Generic vs. Name-Brand Groceries
Generic products have come a long way in recent years in order to become competitive in the marketplace. They used to bear white-and-black labels that denoted economy and thrift and often their taste was as bland their looks.
More recently, consumers are buying store brand products at an increasing rate. They've ditched the black-and-white labels in favor of replica-style labeling that rivals higher-priced products. Yes, a lot of them are manufactured at the same places as their brand-name counterparts. Manufacturers contract out their services to stores as a way to stay competitive and claim a stake in ever-increasing store brand/private label pie.
Are they exactly the same? The answer varies from product to product. Because most manufacturers are reluctant to talk openly about this practice, information is hard to find. Some products have to be altered slightly to abide by legal restrictions and copyrights. Most times the ingredients added or altered are minimal, such as adding vitamins. In general, they are able to make up the difference in price by not spending as much on advertising, not by compromising quality.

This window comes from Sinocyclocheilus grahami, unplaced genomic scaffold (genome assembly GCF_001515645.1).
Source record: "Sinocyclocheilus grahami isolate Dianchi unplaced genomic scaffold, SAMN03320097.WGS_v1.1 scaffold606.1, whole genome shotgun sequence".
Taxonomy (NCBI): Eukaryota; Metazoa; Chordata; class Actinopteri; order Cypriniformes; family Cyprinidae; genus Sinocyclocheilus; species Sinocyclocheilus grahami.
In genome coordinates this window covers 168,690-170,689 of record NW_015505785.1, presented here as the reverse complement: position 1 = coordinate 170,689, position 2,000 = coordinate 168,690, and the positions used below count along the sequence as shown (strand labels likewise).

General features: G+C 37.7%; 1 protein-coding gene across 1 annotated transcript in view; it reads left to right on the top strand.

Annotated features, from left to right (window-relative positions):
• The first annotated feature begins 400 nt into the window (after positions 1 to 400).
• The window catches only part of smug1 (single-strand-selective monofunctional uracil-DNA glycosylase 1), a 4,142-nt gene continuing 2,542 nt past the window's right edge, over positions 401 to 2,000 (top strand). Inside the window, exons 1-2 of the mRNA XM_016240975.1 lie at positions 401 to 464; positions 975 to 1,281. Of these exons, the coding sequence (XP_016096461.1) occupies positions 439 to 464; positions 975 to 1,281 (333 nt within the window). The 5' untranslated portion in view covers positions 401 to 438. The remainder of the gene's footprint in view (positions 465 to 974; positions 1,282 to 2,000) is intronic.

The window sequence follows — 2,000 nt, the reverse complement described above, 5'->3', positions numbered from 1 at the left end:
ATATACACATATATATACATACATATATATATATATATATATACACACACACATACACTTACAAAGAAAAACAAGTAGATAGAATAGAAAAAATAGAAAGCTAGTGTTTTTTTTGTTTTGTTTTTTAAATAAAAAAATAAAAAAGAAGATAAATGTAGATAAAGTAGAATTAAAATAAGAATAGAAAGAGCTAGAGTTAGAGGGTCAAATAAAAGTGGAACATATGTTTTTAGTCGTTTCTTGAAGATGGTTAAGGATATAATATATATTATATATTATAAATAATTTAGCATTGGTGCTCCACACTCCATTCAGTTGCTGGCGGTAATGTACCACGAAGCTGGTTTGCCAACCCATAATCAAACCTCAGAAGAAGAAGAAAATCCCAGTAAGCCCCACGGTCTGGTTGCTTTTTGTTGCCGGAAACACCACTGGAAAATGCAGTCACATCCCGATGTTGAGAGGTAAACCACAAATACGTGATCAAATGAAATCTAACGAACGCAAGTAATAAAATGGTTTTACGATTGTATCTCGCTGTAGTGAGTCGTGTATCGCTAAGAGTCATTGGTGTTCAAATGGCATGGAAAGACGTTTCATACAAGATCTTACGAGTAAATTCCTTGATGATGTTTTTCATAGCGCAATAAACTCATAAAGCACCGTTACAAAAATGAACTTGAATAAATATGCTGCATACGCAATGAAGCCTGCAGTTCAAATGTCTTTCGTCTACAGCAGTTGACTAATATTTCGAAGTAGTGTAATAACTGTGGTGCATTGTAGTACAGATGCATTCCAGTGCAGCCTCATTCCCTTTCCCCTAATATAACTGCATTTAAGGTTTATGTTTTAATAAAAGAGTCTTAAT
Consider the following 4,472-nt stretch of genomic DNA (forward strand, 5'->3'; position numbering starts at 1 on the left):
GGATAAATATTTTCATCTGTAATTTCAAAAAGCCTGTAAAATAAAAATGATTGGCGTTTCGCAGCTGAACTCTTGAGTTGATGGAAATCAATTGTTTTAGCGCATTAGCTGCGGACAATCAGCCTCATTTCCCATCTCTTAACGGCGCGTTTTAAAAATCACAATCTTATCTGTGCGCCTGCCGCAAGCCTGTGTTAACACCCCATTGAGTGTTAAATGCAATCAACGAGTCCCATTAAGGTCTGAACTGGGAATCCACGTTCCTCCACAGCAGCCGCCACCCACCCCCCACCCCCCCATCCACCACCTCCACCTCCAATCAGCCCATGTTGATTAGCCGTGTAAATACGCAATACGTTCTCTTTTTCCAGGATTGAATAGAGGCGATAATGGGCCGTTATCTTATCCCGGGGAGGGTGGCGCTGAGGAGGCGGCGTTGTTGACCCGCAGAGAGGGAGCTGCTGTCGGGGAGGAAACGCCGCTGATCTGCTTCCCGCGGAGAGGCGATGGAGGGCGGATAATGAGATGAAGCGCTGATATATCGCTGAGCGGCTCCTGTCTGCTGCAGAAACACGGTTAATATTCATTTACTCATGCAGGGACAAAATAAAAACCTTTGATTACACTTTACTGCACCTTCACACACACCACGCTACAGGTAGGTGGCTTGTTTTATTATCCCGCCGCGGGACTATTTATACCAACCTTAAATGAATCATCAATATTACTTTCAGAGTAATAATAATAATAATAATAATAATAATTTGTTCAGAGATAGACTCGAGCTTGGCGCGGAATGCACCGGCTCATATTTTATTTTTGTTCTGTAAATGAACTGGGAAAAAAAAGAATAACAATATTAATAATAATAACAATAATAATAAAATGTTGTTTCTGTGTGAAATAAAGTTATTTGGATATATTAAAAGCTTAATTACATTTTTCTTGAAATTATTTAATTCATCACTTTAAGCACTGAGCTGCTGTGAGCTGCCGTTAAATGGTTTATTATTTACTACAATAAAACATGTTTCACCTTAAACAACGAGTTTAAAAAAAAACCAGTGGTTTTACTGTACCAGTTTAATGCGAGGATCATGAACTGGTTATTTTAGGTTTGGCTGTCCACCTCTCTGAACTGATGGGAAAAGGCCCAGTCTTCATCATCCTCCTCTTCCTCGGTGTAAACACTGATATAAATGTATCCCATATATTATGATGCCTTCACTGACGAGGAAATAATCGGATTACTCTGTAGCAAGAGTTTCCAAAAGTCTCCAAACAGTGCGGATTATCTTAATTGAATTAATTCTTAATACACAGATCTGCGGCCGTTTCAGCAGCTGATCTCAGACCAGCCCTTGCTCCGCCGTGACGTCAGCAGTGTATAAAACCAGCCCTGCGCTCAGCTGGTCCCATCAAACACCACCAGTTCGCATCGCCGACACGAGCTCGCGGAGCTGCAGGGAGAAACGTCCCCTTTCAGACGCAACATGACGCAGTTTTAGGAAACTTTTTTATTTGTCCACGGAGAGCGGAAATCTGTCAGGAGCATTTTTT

Since most store brand products cost 30 to 50 percent less than premium brands, they're certainly worth a try. Compare labels before you buy to see how different the ingredients really are. When you get the products home, try a side-by-side blind taste test to see if your perceptions of taste and quality are influenced by labels. Many stores offer money-back guarantees on their products so if they're not up to your standards, there's no risk involved. Aldi (a growing limited assortment store), for instance, even offers a double-your-money back guarantee.
For more information check out this Consumer Affairs article on store brands.
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